The charge comes following an investigation conducted by the Florida Department of Business and Professional Regulation which found probable cause to charge Meserve for his involvement in a real estate deal connected to Mayport Village in 2005 and 2006 — one in which Meserve received $105,000 in commission from real estate broker Don Wolfson.
In a statement released by Corey Monday, she said Meserve failed to disclose his private business relationship to the group and failed to file timely financial disclosure forms with the state.
"Jacksonville’s citizens deserve better, and I expect those given the privilege of public service to recognize that they may not use their public position for private gain," Corey said. "When proof of such behavior is obtained, appropriate charges will follow during my tenure as State Attorney."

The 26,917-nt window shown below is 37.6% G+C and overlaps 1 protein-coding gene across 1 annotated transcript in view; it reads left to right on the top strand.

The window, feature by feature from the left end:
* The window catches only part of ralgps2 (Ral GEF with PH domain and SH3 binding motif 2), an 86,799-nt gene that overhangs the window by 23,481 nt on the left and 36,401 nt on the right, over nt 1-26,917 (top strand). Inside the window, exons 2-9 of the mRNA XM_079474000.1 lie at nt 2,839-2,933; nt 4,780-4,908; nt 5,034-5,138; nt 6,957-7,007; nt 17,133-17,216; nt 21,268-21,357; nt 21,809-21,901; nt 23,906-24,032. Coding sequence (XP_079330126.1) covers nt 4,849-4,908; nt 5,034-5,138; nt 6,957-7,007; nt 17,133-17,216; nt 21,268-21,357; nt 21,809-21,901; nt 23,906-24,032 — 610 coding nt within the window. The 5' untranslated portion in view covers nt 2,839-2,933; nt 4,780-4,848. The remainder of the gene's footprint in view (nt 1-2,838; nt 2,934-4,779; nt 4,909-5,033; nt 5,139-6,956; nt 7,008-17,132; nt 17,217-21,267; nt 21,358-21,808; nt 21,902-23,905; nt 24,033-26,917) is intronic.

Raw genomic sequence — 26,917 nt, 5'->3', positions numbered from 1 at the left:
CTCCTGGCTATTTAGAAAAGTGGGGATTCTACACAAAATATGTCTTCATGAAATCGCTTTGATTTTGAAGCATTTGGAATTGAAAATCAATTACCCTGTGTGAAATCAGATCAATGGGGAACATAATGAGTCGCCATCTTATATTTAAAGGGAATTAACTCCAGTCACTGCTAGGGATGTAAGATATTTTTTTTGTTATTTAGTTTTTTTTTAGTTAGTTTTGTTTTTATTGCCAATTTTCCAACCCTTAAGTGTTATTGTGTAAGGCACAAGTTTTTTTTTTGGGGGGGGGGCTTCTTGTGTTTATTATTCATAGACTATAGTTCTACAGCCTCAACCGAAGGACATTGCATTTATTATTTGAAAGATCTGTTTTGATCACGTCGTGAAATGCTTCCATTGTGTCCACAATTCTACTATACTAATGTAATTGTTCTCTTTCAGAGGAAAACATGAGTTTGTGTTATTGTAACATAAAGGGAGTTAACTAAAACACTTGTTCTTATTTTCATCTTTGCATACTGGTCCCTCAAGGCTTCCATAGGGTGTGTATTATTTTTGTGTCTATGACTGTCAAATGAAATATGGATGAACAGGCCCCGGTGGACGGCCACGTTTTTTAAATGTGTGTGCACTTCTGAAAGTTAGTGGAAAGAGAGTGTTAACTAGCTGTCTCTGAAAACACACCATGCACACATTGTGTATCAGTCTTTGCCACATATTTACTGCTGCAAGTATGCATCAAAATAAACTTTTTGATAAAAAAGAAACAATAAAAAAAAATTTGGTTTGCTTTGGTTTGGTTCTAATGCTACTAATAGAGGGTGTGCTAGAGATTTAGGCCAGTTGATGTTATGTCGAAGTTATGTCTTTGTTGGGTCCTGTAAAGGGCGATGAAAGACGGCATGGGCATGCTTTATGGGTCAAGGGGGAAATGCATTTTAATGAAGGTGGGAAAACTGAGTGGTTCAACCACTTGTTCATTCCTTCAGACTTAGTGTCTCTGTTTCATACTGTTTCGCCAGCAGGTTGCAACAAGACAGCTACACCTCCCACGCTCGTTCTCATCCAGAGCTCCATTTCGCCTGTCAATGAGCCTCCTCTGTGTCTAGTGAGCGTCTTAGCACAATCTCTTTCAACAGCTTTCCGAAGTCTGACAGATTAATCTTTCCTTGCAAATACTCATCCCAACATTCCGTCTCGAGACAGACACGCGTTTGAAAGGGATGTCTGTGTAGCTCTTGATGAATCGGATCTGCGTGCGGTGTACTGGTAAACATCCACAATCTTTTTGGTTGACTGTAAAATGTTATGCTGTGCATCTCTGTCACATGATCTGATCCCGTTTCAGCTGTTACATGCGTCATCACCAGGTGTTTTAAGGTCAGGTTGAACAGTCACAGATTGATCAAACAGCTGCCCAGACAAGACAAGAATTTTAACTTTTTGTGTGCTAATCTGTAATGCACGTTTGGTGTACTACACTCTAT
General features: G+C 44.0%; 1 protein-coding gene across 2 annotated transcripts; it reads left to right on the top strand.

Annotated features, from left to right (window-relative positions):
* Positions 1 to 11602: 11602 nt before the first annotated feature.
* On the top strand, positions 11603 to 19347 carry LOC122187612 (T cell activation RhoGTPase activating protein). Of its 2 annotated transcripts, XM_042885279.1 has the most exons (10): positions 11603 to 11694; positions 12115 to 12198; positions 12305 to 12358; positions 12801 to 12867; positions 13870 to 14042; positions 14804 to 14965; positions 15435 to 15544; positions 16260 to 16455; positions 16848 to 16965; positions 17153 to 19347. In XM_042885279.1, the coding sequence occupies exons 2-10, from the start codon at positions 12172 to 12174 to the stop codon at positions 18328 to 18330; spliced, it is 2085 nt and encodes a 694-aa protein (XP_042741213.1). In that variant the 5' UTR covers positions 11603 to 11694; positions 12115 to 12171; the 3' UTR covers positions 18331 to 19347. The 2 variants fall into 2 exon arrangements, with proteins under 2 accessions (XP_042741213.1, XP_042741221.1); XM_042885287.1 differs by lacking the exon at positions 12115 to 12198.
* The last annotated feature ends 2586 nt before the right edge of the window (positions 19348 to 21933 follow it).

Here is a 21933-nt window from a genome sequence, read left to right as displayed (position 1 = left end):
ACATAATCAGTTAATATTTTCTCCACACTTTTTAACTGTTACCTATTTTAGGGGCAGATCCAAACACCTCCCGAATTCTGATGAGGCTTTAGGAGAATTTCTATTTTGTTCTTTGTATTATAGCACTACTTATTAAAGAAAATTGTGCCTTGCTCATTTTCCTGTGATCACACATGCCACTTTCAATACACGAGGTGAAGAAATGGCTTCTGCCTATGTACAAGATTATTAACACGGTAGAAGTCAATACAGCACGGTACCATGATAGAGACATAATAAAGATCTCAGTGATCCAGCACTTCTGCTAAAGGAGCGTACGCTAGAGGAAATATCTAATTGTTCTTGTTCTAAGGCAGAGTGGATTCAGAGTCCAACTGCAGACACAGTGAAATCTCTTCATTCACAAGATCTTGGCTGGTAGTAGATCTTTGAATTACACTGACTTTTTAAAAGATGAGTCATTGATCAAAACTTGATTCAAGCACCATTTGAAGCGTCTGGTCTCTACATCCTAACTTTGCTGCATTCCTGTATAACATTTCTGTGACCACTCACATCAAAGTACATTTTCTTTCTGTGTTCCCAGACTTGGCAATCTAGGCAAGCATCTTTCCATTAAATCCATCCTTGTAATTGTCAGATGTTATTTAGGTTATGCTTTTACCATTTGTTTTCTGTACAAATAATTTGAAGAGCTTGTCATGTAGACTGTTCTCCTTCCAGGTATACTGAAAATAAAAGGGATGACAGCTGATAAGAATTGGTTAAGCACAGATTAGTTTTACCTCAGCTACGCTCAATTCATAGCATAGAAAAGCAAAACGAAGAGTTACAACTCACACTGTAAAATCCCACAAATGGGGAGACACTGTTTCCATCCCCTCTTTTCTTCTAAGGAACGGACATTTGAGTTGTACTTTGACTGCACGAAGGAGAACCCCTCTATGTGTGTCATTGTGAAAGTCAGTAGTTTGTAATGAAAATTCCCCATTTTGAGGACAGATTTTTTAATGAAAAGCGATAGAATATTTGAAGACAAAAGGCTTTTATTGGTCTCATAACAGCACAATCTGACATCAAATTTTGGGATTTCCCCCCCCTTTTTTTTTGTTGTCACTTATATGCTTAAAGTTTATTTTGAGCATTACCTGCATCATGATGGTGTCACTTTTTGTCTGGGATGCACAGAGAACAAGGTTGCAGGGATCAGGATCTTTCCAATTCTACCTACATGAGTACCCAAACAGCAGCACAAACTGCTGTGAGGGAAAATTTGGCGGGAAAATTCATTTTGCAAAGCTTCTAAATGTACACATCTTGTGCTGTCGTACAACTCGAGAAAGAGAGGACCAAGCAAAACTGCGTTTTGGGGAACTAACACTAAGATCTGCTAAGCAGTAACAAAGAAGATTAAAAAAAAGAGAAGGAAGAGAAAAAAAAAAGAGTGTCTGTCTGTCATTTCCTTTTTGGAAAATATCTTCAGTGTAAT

The third degree felony carries a maximum five years in prison, however, since Meserve would be classified as a first time offender, Corey said he would most likely face probation along with criminal fines.
Corey said Tuesday she would seek restitution from Meserve but would not pursue charges against Wolfson as the crime is only a misdemeanor and carries a one year statue of limitations.
Calls to Meserve for comment were not returned prior to press deadline.
Gov. Crist’s appointments office is now accepting applications for those interested in filling the seat left vacant following the suspension of Meserve.
Sterling Ivey, spokeperson for the governor’s office, said it will be approximately eight weeks before a replacement is appointed by the governor.